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ELECTRIC PARKING BRAKE (EPB): COMPONENTS, WORKING PRINCIPLE, AND TYPES

ELECTRIC PARKING BRAKE (EPB): COMPONENTS, WORKING PRINCIPLE, AND TYPES
ELECTRIC PARKING BRAKE (EPB): COMPONENTS, WORKING PRINCIPLE, AND TYPES

The Electric Park Brake functions as a conventional hydraulic brake for standard service brake applications and as an electric brake for parking and emergency braking.

Electric Park Brake (EPB) is a caliper with an additional motor (motor on the caliper) that operates the parking brake.

Read: WHAT’S THE DIFFERENCE BETWEEN BRAKE SHOES AND BRAKE PADS?

The EPB system is electronically controlled and consists of the EPB switch, the EPB caliper, and the electronic control unit (ECU).

ELECTRIC PARKING BRAKE (EPB): COMPONENTS, WORKING PRINCIPLE, AND TYPES
ELECTRIC PARKING BRAKE (EPB): COMPONENTS, WORKING PRINCIPLE, AND TYPES

The electric parking brake or the EPB is an advanced version of the conventional parking brake or handbrake.

Sometimes, people also refer to this system as ‘Electronic Parking Brake.’ Technically this system is a sub-part of ‘Brake by Wire’ system.

ELECTRIC PARKING BRAKE (EPB): COMPONENTS, WORKING PRINCIPLE, AND TYPES

Download: BRAKES, BRAKE CONTROL AND DRIVER ASSISTANCE SYSTEMS: FUNCTION, REGULATION AND COMPONENTS

The main function of parking brakes is to avoid the motion of the vehicle when parked.

In addition, these brakes also play an important role in avoiding the backward motion of the vehicle, which resumes moving on a slope.

Generally, parking brakes operate only on the rear wheels of a vehicle.

ELECTRIC PARKING BRAKE (EPB): COMPONENTS, WORKING PRINCIPLE, AND TYPES

EPB functionality relies on four elements:

  1. Control switches,
  2. A wheel-speed sensor,
  3. A force sensor, and
  4. Electric motors.

Together, these monitor a variety of input signals and determine when to apply or release the brakes.

ELECTRIC PARKING BRAKE (EPB): COMPONENTS, WORKING PRINCIPLE, AND TYPES

COMPONENTS

However, in Electric Parking Brake, no such cable connection exists. 

Instead, it works with the help of the following main components:

  1. Electronic Brake Module
  2. Actuator or electric motor
  3. Electric Switch in cabin

Read: JAKE BRAKE VS. EXHAUST BRAKE: WHICH IS BETTER?

WORKING PRINCIPLE

Conventional parking brakes employ a cable that connects the handbrake lever and brake shoes.

When the driver operates the lever, tension in the cable increases, forcing the brake shoe (or pads) on the brake drum (or disc).

Thus, wheels cannot move further.

When the driver operates the switch, it sends a command to the Module, which senses that parking brakes are required to be operated.

Later, this Module commands the actuators or electric motors installed in the brake calipers to operate.

Thus, brake pads are forced on the disc, thereby restricting the movement of wheels.

Due to the use of electronic components, the operation of this system is almost instantaneous and efficient.

Also, it improves the reliability of braking because of the absence of a mechanical connection.

This brake deactivates automatically when the driver presses the accelerator pedal.

Some vehicle manufacturers also integrate the Assist function with this system.

TYPES OF EPB

1. Cable-pull systems

The cable pull system is simply a development of the traditional lever and cable method.

As the switch is operated, a motor, or motors, pull the cable by either rolling it on a drum or using an internally threaded gear on a spiral attached to the cable.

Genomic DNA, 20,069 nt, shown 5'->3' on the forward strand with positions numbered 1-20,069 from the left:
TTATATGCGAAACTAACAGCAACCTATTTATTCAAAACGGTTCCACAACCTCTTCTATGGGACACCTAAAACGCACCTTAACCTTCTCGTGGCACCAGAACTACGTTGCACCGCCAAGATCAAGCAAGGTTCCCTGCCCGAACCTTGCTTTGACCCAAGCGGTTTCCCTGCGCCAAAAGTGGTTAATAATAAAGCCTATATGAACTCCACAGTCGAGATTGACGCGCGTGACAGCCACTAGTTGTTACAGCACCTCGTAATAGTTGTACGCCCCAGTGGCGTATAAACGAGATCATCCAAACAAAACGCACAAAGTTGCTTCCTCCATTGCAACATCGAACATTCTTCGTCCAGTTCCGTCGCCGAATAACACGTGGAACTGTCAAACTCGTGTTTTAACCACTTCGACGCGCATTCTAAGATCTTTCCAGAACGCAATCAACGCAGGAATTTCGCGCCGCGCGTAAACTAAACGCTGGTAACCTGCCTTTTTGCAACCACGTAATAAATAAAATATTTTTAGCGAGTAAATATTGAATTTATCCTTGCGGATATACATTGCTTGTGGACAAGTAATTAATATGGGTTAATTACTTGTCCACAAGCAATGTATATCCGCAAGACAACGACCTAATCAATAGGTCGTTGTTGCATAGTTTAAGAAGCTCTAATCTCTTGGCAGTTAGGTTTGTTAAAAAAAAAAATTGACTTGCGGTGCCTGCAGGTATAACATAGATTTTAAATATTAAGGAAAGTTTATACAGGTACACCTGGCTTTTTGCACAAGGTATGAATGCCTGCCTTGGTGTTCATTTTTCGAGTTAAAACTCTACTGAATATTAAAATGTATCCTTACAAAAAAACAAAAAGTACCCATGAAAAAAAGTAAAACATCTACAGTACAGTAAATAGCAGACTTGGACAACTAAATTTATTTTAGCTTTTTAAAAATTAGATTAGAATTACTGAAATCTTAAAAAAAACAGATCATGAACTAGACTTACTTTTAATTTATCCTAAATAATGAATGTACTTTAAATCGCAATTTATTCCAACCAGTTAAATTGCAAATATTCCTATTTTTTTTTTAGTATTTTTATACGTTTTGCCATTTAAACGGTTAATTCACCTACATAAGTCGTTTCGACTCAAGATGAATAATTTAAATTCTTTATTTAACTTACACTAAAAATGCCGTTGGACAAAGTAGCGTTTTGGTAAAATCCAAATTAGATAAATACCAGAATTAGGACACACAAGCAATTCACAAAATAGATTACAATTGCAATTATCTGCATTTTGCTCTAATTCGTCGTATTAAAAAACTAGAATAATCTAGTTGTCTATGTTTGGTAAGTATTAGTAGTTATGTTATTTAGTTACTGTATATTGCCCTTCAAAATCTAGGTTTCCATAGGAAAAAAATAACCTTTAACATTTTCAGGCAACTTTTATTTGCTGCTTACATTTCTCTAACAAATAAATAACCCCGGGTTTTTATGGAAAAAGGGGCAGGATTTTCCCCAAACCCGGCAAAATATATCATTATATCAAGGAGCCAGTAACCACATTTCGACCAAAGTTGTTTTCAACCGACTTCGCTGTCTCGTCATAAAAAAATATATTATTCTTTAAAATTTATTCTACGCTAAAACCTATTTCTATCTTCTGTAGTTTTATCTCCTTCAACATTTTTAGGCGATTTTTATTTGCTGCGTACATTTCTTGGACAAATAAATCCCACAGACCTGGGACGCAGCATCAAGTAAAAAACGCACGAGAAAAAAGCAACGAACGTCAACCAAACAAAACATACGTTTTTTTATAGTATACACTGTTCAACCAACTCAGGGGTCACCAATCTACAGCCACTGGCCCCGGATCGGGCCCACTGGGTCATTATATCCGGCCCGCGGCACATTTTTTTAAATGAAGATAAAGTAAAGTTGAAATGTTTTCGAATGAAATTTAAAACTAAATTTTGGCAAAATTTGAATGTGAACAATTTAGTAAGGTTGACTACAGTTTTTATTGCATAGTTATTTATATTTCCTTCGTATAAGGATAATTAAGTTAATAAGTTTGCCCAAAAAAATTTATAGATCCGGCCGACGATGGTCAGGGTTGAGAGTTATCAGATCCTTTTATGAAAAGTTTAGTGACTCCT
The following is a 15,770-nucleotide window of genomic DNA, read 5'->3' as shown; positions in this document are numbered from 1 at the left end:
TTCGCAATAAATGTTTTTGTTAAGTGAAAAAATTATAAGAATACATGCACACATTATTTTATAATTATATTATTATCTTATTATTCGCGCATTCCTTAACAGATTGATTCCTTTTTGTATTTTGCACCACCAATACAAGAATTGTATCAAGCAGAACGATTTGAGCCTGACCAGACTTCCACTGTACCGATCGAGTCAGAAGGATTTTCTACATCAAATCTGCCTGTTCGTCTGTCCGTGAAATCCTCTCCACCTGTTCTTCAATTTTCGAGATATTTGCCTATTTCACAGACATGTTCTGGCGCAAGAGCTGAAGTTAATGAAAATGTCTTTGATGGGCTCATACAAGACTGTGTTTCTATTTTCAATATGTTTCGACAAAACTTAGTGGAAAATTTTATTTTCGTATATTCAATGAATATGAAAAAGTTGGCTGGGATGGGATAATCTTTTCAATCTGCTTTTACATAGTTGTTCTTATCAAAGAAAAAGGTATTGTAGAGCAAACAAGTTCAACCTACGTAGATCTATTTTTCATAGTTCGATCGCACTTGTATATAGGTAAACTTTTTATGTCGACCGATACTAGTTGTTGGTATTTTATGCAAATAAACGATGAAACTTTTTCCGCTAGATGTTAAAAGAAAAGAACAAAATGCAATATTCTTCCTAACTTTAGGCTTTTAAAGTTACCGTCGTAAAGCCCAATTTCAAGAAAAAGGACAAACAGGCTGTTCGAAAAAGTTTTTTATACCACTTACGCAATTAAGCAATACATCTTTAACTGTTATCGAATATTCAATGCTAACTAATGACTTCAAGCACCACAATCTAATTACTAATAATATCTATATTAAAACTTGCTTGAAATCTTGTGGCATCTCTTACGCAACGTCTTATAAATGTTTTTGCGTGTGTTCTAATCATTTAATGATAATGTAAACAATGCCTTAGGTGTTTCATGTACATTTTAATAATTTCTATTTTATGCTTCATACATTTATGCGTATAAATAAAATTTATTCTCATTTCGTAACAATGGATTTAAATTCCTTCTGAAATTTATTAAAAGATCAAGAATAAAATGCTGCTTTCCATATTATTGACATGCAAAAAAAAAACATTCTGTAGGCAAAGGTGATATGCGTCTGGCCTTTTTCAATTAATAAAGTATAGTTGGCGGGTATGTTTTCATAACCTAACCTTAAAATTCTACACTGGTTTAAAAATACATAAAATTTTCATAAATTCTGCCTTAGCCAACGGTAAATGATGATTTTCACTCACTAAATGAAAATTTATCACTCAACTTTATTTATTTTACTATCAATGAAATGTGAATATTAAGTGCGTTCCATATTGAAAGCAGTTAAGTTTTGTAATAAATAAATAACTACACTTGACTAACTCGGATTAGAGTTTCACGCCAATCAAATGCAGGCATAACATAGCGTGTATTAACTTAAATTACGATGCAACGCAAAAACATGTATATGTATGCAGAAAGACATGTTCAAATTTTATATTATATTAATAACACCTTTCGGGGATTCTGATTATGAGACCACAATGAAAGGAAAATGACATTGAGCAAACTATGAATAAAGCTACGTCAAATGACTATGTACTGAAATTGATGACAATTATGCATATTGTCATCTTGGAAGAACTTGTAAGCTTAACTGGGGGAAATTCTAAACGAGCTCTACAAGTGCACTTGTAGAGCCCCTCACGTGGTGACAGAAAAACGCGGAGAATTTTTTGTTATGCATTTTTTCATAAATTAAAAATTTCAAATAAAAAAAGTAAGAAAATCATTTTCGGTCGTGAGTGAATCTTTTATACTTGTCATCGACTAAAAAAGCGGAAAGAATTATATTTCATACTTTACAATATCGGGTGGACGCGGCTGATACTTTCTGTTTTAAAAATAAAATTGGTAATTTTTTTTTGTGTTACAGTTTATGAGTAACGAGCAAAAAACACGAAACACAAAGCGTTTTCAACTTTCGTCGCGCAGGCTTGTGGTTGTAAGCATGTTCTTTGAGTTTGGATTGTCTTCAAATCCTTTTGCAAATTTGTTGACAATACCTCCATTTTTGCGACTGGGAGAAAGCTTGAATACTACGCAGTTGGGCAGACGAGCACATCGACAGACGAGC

The electronic parking brake module shown in figure 1, also known as the EPB actuator, is fitted to some Range Rover and Landrover models.

Can release the parking brake manually on most vehicles.

After removing a plastic cover or similar, pulling a wire cable loop will let off the brake.

ELECTRIC PARKING BRAKE (EPB): COMPONENTS, WORKING PRINCIPLE, AND TYPES

2. Electric-hydraulic caliper systems

These types are usually employed as part of a larger control system, such as an electronic stability program (ESP).

When the driver presses the switch to activate the parking brake, the ESP unit automatically generates pressure in the braking system and pushes the brake pads against the disc.

The calipers are then locked in position by an electrically controlled solenoid valve.

The caliper remains locked without any need for hydraulic pressure.

To release the brake, the ESP briefly generates pressure again, slightly more than was needed to lock the caliper, and the valve is released.

ELECTRIC PARKING BRAKE (EPB): COMPONENTS, WORKING PRINCIPLE, AND TYPES
ELECTRIC PARKING BRAKE (EPB): COMPONENTS, WORKING PRINCIPLE, AND TYPES

3. Full electric drive-by-wire systems

Continental developed the drive-by-wire system shown in figure 3.

It uses an electric motor (3) and gearbox to apply pressure on the pads and therefore on to the disc.

A key component is the parking brake latch.

This is like a ratchet, and it prevents the pressure in the piston from rotating the motor – and it, therefore, keeps the brakes applied.

ADVANTAGES AND DISADVANTAGE

Advantages

  • Modular architecture, scalable clamp load, and durability with reduced hysteresis
  • Significant weight savings compared to mechanical park brake systems to support enhanced fuel economy and reduced emissions
  • Vehicle coverage from small car to light truck segments
  • Electronic control allows for integration with other safety technologies
  • Pioneered EPB technology in 2000 and now in the fifth generation with more than 90 million EPB calipers on world roadways
  • The response time of this system is very short.
  • The operation is highly reliable.
  • Improves control of the vehicle while starting from standstill condition on a slope.

Disadvantages

  • This system is costly.
  • It needs a skilled professional for troubleshooting.

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